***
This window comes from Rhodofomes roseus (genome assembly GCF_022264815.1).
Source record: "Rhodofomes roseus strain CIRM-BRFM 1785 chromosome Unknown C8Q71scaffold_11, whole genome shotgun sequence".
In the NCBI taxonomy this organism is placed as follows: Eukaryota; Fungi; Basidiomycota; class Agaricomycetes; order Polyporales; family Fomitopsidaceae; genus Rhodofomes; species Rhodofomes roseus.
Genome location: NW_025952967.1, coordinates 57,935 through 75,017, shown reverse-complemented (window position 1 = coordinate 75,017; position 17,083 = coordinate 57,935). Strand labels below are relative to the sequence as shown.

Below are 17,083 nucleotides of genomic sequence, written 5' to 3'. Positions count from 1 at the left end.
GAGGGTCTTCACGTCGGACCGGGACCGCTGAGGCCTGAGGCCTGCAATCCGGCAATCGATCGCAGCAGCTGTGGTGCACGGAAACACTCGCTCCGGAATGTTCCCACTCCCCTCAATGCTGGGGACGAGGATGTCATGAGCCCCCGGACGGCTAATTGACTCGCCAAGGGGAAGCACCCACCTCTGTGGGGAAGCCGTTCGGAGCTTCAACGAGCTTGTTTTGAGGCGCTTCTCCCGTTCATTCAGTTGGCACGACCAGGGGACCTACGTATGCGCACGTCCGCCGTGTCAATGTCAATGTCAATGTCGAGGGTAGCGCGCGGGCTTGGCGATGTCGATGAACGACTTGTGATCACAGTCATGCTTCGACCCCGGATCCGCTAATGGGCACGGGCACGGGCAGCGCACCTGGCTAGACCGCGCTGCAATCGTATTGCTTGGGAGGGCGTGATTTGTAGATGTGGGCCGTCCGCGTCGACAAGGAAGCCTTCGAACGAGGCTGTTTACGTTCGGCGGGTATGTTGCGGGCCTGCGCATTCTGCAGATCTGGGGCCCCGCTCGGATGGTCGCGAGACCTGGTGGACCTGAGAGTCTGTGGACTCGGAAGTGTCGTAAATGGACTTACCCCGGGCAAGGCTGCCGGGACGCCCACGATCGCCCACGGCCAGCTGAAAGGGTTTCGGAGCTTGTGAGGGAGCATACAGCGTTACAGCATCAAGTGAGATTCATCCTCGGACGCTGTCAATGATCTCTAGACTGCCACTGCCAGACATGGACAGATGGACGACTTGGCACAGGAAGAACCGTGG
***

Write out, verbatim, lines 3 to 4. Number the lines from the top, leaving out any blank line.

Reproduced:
In the NCBI taxonomy this organism is placed as follows: Eukaryota; Fungi; Basidiomycota; class Agaricomycetes; order Polyporales; family Fomitopsidaceae; genus Rhodofomes; species Rhodofomes roseus.
Genome location: NW_025952967.1, coordinates 57,935 through 75,017, shown reverse-complemented (window position 1 = coordinate 75,017; position 17,083 = coordinate 57,935). Strand labels below are relative to the sequence as shown.